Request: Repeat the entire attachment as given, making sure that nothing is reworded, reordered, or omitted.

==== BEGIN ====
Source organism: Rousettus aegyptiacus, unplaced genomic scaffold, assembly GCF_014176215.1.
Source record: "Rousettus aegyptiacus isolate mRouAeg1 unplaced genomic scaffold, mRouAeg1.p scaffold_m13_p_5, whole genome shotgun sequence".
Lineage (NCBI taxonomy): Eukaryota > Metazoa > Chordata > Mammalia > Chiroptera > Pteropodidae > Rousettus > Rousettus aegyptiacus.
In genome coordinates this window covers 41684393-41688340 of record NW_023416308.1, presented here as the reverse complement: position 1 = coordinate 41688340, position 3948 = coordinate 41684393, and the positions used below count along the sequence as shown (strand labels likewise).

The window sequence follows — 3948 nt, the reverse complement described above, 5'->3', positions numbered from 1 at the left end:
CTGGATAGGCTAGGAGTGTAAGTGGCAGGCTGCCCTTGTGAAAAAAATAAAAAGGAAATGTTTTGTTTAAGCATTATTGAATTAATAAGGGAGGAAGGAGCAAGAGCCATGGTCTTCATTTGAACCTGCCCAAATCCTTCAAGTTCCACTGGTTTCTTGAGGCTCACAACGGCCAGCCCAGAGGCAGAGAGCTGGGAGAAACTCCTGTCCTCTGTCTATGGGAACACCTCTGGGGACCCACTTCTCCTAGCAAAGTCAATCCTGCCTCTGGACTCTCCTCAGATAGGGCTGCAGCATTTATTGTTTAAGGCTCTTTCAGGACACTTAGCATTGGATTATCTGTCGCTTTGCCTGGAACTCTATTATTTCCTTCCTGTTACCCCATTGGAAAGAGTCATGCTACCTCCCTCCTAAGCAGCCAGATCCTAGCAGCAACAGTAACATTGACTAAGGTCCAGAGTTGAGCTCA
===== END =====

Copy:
Source organism: Rousettus aegyptiacus, unplaced genomic scaffold, assembly GCF_014176215.1.
Source record: "Rousettus aegyptiacus isolate mRouAeg1 unplaced genomic scaffold, mRouAeg1.p scaffold_m13_p_5, whole genome shotgun sequence".
Lineage (NCBI taxonomy): Eukaryota > Metazoa > Chordata > Mammalia > Chiroptera > Pteropodidae > Rousettus > Rousettus aegyptiacus.
In genome coordinates this window covers 41684393-41688340 of record NW_023416308.1, presented here as the reverse complement: position 1 = coordinate 41688340, position 3948 = coordinate 41684393, and the positions used below count along the sequence as shown (strand labels likewise).

The window sequence follows — 3948 nt, the reverse complement described above, 5'->3', positions numbered from 1 at the left end:
CTGGATAGGCTAGGAGTGTAAGTGGCAGGCTGCCCTTGTGAAAAAAATAAAAAGGAAATGTTTTGTTTAAGCATTATTGAATTAATAAGGGAGGAAGGAGCAAGAGCCATGGTCTTCATTTGAACCTGCCCAAATCCTTCAAGTTCCACTGGTTTCTTGAGGCTCACAACGGCCAGCCCAGAGGCAGAGAGCTGGGAGAAACTCCTGTCCTCTGTCTATGGGAACACCTCTGGGGACCCACTTCTCCTAGCAAAGTCAATCCTGCCTCTGGACTCTCCTCAGATAGGGCTGCAGCATTTATTGTTTAAGGCTCTTTCAGGACACTTAGCATTGGATTATCTGTCGCTTTGCCTGGAACTCTATTATTTCCTTCCTGTTACCCCATTGGAAAGAGTCATGCTACCTCCCTCCTAAGCAGCCAGATCCTAGCAGCAACAGTAACATTGACTAAGGTCCAGAGTTGAGCTCA